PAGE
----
Archive for the ‘rights’ Category

On the Principle of National Healthcare

August 24, 2009 Leave a comment

Government is the great fiction through which everybody endeavors to live at the expense of everybody else.” – Frederic Bastiat

Pundits, pontificators and plebeians all have polarized around the issue of national healthcare. Many have spoken wisely on the pros and cons of the proposed system, a heartening fact given the relative deafening silence when it came to the other government boondoggles of the last few years (really the last hundred to be exact). At the heart of the matter is a debate fundamental to our liberty that the public has failed to have. This regards the broader ramifications of a government-granted right to health.

Aristotle said that man seeks pleasure while avoiding pain. Healthcare is a means to prevent physical pain, and thus I would argue secure pleasure. However, a need for healthcare is dictated by one’s physical condition. One’s physical condition is attributable to a variety of factors. First, there is the question of diet. Then, there are one’s living conditions, namely shelter and clothing. Surely there is a psychosomatic factor as well. Finally of course, there is the question of one’s physical activity level.

If we are to allow healthcare to fall under the purview of government, then certainly it must follow that all things that contribute to one’s health must also be regulated by the government.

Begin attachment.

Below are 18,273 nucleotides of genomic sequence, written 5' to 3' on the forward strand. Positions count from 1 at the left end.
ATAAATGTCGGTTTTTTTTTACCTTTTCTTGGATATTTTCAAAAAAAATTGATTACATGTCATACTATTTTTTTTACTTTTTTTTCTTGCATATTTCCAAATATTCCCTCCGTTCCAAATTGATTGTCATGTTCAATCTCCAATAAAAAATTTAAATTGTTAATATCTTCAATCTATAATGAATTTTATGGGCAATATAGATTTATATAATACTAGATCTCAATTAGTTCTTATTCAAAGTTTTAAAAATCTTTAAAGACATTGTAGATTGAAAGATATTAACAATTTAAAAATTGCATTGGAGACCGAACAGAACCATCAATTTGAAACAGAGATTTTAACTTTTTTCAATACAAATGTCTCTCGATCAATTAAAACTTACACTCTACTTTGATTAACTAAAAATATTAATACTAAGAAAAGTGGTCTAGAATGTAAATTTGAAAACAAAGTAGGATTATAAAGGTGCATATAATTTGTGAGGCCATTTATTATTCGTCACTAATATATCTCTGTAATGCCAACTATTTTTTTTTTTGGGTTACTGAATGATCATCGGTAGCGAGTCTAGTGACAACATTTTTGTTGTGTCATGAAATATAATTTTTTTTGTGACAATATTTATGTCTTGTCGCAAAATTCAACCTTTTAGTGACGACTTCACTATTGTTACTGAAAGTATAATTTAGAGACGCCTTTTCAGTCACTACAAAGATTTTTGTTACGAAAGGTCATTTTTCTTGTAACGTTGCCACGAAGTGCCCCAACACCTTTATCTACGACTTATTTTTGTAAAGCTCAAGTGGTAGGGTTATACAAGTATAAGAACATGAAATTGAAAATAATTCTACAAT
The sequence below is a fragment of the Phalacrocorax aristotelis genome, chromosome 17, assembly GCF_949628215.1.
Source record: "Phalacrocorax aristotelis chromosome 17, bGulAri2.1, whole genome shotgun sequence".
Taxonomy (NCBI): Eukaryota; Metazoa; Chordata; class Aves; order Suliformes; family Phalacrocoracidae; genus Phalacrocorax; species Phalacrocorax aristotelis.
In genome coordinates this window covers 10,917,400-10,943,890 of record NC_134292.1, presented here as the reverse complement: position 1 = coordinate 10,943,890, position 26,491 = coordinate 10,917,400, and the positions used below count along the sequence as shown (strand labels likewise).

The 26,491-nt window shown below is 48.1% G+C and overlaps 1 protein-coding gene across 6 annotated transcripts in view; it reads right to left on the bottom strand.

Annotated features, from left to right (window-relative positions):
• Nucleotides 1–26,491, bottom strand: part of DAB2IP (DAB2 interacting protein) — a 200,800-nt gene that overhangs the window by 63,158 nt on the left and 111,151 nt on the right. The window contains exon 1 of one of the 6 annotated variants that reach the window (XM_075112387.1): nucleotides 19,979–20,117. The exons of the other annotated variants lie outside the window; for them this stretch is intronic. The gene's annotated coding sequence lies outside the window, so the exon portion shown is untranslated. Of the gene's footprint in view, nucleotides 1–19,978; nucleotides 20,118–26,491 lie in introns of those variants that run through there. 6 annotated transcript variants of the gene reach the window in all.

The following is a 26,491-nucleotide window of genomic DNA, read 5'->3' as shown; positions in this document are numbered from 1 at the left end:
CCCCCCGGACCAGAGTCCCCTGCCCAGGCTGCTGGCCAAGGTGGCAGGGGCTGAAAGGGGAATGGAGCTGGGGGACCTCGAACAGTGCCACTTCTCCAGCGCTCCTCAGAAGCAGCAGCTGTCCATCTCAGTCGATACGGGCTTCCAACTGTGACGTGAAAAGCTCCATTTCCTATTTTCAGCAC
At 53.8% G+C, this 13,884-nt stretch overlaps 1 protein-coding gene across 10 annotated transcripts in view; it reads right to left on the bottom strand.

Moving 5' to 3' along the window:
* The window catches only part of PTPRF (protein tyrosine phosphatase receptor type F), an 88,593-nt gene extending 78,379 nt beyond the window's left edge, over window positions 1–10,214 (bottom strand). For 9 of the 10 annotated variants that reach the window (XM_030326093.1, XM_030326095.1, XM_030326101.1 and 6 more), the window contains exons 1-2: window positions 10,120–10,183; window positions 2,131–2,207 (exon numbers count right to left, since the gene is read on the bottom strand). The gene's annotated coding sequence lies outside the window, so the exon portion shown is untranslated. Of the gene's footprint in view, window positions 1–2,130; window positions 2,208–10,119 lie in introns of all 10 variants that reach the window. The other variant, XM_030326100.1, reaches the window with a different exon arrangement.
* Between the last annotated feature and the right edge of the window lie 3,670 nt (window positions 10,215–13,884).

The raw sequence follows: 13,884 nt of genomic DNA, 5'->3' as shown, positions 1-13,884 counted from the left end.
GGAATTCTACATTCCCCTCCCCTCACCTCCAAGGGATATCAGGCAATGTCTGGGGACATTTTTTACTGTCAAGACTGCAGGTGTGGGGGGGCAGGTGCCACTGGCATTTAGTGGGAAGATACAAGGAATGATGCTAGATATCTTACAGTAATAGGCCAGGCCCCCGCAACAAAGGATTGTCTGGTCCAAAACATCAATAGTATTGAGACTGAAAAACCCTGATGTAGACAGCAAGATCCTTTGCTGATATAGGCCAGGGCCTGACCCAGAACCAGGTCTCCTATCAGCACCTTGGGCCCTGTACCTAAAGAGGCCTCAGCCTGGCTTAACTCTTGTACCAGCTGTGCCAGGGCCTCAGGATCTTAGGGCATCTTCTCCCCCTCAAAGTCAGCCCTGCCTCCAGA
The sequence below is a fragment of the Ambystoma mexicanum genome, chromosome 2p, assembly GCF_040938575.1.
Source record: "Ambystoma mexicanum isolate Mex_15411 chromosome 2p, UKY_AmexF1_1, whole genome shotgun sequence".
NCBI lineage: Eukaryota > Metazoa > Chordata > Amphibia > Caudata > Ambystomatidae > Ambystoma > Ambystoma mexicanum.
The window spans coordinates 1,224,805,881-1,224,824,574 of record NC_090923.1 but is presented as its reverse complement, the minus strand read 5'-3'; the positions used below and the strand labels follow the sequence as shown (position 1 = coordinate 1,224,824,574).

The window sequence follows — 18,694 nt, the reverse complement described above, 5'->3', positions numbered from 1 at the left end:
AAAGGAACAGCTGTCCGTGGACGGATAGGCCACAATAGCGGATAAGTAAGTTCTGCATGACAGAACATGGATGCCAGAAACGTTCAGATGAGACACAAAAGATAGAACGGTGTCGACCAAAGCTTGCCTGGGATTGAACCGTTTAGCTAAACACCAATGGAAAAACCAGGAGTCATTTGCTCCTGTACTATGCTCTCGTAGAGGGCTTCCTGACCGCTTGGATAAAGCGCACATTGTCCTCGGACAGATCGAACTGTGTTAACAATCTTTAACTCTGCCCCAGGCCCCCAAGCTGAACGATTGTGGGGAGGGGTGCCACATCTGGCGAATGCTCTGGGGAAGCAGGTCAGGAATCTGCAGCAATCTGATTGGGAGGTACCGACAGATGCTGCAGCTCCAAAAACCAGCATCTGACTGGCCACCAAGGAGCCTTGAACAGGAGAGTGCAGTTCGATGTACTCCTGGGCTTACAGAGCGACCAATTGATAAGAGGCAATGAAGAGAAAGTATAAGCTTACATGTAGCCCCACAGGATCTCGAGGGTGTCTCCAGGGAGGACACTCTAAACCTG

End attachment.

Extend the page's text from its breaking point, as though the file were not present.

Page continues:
Thus, necessarily each and every citizen will have a responsibility to provide ample food, sufficient shelter and clean clothing for each and every other citizen. Likewise, it should follow that the types of food be regulated to ensure an optimal diet, and the shelter and clothing be comfortable enough and of high enough quality to meet government standards. Since one needs a stable living environment, should not the government also have a say as to how children are raised within their homes? Naturally one’s mental health might also be tied to access to diversions, so should not all entertainment such as the arts, film and sports also be government-controlled and taxpayer-subsidized? Should not exercise be mandated, with government-run physical fitness centers for all? What scares me most is that in writing this list, government already controls many of these things in one way or another.